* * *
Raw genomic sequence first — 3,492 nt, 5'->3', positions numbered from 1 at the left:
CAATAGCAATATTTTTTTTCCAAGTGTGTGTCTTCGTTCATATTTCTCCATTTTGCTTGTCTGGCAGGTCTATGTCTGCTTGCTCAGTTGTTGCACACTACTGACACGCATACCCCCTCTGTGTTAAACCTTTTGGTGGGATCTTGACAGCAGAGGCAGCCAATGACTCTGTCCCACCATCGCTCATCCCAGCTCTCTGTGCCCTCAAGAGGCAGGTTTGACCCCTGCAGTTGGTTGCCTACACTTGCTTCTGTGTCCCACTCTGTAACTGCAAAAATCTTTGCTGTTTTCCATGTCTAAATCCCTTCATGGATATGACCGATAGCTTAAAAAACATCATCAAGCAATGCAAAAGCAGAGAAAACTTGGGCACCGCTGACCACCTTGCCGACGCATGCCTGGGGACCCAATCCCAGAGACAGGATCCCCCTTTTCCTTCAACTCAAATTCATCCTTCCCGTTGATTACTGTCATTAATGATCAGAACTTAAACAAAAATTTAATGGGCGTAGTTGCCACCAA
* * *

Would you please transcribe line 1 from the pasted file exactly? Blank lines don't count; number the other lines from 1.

Raw genomic sequence first — 3,492 nt, 5'->3', positions numbered from 1 at the left: